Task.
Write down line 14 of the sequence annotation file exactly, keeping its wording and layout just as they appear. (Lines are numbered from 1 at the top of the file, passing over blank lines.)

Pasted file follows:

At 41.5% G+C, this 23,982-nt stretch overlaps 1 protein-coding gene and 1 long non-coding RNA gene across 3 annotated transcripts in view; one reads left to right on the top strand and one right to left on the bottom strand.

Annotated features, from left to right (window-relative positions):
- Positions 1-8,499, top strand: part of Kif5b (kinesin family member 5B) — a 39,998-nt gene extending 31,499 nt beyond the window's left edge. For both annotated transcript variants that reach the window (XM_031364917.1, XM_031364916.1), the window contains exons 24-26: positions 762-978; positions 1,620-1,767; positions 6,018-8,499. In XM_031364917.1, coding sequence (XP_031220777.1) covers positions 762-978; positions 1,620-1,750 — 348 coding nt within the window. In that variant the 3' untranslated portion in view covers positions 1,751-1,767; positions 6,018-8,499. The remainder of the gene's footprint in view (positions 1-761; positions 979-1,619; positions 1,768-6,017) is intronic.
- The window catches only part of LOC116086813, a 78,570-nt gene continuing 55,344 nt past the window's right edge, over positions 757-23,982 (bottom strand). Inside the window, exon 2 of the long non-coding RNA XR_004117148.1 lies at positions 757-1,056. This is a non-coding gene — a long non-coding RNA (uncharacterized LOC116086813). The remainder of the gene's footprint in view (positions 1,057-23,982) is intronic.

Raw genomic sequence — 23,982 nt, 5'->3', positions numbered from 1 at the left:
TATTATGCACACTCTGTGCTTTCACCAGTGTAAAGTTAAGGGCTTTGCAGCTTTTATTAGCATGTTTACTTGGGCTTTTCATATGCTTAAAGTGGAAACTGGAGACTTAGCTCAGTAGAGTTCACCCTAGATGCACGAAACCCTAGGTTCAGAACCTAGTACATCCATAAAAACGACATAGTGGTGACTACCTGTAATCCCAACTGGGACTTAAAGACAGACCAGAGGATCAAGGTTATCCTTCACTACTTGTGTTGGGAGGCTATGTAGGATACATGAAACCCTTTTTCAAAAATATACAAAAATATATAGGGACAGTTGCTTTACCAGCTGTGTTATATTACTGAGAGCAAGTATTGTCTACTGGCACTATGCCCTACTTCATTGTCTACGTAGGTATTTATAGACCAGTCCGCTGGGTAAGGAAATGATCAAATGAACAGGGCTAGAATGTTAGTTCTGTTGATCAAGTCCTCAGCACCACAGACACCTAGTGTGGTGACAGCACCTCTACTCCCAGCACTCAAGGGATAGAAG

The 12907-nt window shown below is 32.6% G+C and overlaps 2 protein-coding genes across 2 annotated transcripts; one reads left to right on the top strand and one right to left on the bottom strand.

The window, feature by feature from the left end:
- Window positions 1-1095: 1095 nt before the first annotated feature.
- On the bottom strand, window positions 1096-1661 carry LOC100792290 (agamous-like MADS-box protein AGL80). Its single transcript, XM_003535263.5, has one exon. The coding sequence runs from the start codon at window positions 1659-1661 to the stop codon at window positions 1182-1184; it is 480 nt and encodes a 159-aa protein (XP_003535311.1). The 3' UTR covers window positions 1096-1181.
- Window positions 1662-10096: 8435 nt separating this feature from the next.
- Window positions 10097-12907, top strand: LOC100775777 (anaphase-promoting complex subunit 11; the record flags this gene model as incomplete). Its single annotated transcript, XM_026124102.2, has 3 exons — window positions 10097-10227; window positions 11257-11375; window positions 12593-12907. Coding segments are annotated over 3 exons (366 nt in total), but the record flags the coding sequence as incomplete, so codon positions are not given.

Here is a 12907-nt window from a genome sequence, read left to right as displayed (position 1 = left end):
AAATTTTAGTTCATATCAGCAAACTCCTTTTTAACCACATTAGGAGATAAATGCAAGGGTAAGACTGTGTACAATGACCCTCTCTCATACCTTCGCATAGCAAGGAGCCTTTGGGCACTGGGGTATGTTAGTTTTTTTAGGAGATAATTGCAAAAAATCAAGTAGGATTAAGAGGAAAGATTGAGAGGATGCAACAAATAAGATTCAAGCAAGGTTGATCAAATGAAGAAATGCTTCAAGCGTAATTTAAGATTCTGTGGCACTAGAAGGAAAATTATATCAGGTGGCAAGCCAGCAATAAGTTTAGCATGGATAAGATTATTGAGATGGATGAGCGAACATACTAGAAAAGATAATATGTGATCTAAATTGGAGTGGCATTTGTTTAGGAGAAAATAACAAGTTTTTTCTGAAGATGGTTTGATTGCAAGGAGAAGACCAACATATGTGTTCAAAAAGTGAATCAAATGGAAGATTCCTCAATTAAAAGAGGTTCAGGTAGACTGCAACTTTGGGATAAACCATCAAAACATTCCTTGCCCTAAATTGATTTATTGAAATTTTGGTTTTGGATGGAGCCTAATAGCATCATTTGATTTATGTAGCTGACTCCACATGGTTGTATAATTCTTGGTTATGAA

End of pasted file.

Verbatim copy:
AAATTTTAGTTCATATCAGCAAACTCCTTTTTAACCACATTAGGAGATAAATGCAAGGGTAAGACTGTGTACAATGACCCTCTCTCATACCTTCGCATAGCAAGGAGCCTTTGGGCACTGGGGTATGTTAGTTTTTTTAGGAGATAATTGCAAAAAATCAAGTAGGATTAAGAGGAAAGATTGAGAGGATGCAACAAATAAGATTCAAGCAAGGTTGATCAAATGAAGAAATGCTTCAAGCGTAATTTAAGATTCTGTGGCACTAGAAGGAAAATTATATCAGGTGGCAAGCCAGCAATAAGTTTAGCATGGATAAGATTATTGAGATGGATGAGCGAACATACTAGAAAAGATAATATGTGATCTAAATTGGAGTGGCATTTGTTTAGGAGAAAATAACAAGTTTTTTCTGAAGATGGTTTGATTGCAAGGAGAAGACCAACATATGTGTTCAAAAAGTGAATCAAATGGAAGATTCCTCAATTAAAAGAGGTTCAGGTAGACTGCAACTTTGGGATAAACCATCAAAACATTCCTTGCCCTAAATTGATTTATTGAAATTTTGGTTTTGGATGGAGCCTAATAGCATCATTTGATTTATGTAGCTGACTCCACATGGTTGTATAATTCTTGGTTATGAA